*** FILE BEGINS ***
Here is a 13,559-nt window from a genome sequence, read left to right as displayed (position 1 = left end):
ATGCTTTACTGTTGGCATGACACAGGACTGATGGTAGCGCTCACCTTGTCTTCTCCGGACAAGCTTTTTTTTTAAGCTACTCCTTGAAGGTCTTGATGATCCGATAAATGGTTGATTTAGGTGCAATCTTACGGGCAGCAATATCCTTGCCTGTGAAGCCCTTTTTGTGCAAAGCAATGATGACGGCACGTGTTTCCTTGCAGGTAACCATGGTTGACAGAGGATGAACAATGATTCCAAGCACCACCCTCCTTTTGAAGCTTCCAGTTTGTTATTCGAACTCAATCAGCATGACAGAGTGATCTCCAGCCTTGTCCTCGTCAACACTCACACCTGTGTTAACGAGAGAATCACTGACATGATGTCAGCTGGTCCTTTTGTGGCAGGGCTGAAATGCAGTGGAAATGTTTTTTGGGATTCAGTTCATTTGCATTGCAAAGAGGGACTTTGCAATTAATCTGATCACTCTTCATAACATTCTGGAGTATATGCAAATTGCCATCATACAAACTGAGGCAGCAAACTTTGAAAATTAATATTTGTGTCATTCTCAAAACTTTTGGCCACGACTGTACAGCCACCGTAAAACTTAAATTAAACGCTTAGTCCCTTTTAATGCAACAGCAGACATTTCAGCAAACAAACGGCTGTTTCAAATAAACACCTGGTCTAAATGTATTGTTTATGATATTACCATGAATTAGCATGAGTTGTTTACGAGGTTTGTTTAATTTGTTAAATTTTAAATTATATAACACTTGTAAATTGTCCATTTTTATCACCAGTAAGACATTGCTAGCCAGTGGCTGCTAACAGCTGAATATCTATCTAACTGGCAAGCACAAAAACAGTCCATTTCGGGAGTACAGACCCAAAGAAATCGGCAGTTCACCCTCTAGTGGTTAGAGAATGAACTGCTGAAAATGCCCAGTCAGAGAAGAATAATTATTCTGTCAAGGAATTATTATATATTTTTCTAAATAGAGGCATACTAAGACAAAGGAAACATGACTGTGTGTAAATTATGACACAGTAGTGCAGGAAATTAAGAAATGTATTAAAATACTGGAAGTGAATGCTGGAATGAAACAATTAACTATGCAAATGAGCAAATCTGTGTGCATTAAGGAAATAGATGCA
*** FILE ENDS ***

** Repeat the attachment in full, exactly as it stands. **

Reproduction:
Here is a 13,559-nt window from a genome sequence, read left to right as displayed (position 1 = left end):
ATGCTTTACTGTTGGCATGACACAGGACTGATGGTAGCGCTCACCTTGTCTTCTCCGGACAAGCTTTTTTTTTAAGCTACTCCTTGAAGGTCTTGATGATCCGATAAATGGTTGATTTAGGTGCAATCTTACGGGCAGCAATATCCTTGCCTGTGAAGCCCTTTTTGTGCAAAGCAATGATGACGGCACGTGTTTCCTTGCAGGTAACCATGGTTGACAGAGGATGAACAATGATTCCAAGCACCACCCTCCTTTTGAAGCTTCCAGTTTGTTATTCGAACTCAATCAGCATGACAGAGTGATCTCCAGCCTTGTCCTCGTCAACACTCACACCTGTGTTAACGAGAGAATCACTGACATGATGTCAGCTGGTCCTTTTGTGGCAGGGCTGAAATGCAGTGGAAATGTTTTTTGGGATTCAGTTCATTTGCATTGCAAAGAGGGACTTTGCAATTAATCTGATCACTCTTCATAACATTCTGGAGTATATGCAAATTGCCATCATACAAACTGAGGCAGCAAACTTTGAAAATTAATATTTGTGTCATTCTCAAAACTTTTGGCCACGACTGTACAGCCACCGTAAAACTTAAATTAAACGCTTAGTCCCTTTTAATGCAACAGCAGACATTTCAGCAAACAAACGGCTGTTTCAAATAAACACCTGGTCTAAATGTATTGTTTATGATATTACCATGAATTAGCATGAGTTGTTTACGAGGTTTGTTTAATTTGTTAAATTTTAAATTATATAACACTTGTAAATTGTCCATTTTTATCACCAGTAAGACATTGCTAGCCAGTGGCTGCTAACAGCTGAATATCTATCTAACTGGCAAGCACAAAAACAGTCCATTTCGGGAGTACAGACCCAAAGAAATCGGCAGTTCACCCTCTAGTGGTTAGAGAATGAACTGCTGAAAATGCCCAGTCAGAGAAGAATAATTATTCTGTCAAGGAATTATTATATATTTTTCTAAATAGAGGCATACTAAGACAAAGGAAACATGACTGTGTGTAAATTATGACACAGTAGTGCAGGAAATTAAGAAATGTATTAAAATACTGGAAGTGAATGCTGGAATGAAACAATTAACTATGCAAATGAGCAAATCTGTGTGCATTAAGGAAATAGATGCA